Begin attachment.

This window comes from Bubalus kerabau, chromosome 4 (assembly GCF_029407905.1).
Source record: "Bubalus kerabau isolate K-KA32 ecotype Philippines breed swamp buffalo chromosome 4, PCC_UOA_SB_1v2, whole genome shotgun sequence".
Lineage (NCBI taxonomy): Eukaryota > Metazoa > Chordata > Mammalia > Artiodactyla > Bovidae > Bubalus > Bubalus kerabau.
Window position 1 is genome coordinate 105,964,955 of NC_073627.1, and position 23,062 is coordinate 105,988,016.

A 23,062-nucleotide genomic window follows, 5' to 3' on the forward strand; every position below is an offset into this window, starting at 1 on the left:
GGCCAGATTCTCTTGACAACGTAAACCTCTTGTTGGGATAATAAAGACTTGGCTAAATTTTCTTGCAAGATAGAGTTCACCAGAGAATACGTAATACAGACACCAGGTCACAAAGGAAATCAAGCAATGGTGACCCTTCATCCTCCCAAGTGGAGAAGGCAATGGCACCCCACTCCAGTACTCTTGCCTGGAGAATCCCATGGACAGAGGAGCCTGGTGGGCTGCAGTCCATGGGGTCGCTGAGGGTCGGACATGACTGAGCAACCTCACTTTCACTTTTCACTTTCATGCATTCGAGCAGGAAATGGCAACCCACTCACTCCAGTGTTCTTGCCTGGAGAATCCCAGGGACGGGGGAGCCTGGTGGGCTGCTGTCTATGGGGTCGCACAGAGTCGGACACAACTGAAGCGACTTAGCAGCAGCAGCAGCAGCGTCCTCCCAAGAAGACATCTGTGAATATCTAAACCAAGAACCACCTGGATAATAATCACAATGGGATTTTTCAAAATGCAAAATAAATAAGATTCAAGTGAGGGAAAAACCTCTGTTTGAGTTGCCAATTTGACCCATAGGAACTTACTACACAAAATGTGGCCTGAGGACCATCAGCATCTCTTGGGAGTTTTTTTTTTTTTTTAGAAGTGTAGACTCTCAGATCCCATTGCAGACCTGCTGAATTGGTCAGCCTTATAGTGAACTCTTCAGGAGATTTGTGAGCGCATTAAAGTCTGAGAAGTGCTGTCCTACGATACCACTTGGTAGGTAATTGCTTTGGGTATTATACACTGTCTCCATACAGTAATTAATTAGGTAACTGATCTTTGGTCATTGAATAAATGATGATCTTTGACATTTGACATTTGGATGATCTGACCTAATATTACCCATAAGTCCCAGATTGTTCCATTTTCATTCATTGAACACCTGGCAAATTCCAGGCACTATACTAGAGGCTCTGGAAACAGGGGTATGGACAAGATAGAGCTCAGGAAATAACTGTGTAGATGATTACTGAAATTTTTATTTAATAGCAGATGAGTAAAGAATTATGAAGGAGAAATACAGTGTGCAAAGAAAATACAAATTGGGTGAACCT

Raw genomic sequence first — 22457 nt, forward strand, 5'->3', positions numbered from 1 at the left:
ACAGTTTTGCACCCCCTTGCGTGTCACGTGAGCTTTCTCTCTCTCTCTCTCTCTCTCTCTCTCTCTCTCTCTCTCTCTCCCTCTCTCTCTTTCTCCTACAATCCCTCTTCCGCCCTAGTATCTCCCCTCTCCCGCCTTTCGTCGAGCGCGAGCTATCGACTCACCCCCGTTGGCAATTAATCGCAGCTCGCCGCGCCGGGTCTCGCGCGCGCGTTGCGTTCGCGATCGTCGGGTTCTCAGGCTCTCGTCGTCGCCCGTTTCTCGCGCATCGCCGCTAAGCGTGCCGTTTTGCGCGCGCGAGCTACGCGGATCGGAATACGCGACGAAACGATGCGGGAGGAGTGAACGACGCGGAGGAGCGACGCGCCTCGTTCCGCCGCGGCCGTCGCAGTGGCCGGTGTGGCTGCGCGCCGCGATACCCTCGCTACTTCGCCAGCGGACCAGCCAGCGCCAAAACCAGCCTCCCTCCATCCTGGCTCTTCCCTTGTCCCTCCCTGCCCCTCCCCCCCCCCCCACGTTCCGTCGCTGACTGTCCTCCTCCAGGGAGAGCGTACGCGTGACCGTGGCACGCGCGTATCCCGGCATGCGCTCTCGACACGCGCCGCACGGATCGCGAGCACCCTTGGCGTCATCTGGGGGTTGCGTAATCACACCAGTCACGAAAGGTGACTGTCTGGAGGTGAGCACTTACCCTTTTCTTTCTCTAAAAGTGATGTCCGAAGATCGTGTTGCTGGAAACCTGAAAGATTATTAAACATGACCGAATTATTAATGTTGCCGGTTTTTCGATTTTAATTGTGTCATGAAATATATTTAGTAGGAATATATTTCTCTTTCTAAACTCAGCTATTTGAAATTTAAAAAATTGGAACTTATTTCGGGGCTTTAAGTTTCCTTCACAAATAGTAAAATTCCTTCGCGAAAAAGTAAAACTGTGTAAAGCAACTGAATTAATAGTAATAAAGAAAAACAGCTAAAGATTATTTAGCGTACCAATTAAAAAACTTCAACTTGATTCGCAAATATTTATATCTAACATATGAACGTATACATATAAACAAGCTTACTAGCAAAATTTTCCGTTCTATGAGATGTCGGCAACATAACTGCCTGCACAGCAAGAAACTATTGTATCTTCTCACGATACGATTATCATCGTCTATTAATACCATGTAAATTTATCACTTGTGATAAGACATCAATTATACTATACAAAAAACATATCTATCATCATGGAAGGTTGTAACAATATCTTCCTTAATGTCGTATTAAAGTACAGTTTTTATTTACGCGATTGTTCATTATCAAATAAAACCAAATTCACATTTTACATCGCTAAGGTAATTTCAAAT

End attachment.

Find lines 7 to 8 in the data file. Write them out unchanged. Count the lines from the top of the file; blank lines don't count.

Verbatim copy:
Raw genomic sequence first — 22457 nt, forward strand, 5'->3', positions numbered from 1 at the left:
ACAGTTTTGCACCCCCTTGCGTGTCACGTGAGCTTTCTCTCTCTCTCTCTCTCTCTCTCTCTCTCTCTCTCTCTCTCTCCCTCTCTCTCTTTCTCCTACAATCCCTCTTCCGCCCTAGTATCTCCCCTCTCCCGCCTTTCGTCGAGCGCGAGCTATCGACTCACCCCCGTTGGCAATTAATCGCAGCTCGCCGCGCCGGGTCTCGCGCGCGCGTTGCGTTCGCGATCGTCGGGTTCTCAGGCTCTCGTCGTCGCCCGTTTCTCGCGCATCGCCGCTAAGCGTGCCGTTTTGCGCGCGCGAGCTACGCGGATCGGAATACGCGACGAAACGATGCGGGAGGAGTGAACGACGCGGAGGAGCGACGCGCCTCGTTCCGCCGCGGCCGTCGCAGTGGCCGGTGTGGCTGCGCGCCGCGATACCCTCGCTACTTCGCCAGCGGACCAGCCAGCGCCAAAACCAGCCTCCCTCCATCCTGGCTCTTCCCTTGTCCCTCCCTGCCCCTCCCCCCCCCCCCACGTTCCGTCGCTGACTGTCCTCCTCCAGGGAGAGCGTACGCGTGACCGTGGCACGCGCGTATCCCGGCATGCGCTCTCGACACGCGCCGCACGGATCGCGAGCACCCTTGGCGTCATCTGGGGGTTGCGTAATCACACCAGTCACGAAAGGTGACTGTCTGGAGGTGAGCACTTACCCTTTTCTTTCTCTAAAAGTGATGTCCGAAGATCGTGTTGCTGGAAACCTGAAAGATTATTAAACATGACCGAATTATTAATGTTGCCGGTTTTTCGATTTTAATTGTGTCATGAAATATATTTAGTAGGAATATATTTCTCTTTCTAAACTCAGCTATTTGAAATTTAAAAAATTGGAACTTATTTCGGGGCTTTAAGTTTCCTTCACAAATAGTAAAATTCCTTCGCGAAAAAGTAAAACTGTGTAAAGCAACTGAATTAATAGTAATAAAGAAAAACAGCTAAAGATTATTTAGCGTACCAATTAAAAAACTTCAACTTGATTCGCAAATATTTATATCTAACATATGAACGTATACATATAAACAAGCTTACTAGCAAAATTTTCCGTTCTATGAGATGTCGGCAACATAACTGCCTGCACAGCAAGAAACTATTGTATCTTCTCACGATACGATTATCATCGTCTATTAATACCATGTAAATTTATCACTTGTGATAAGACATCAATTATACTATACAAAAAACATATCTATCATCATGGAAGGTTGTAACAATATCTTCCTTAATGTCGTATTAAAGTACAGTTTTTATTTACGCGATTGTTCATTATCAAATAAAACCAAATTCACATTTTACATCGCTAAGGTAATTTCAAAT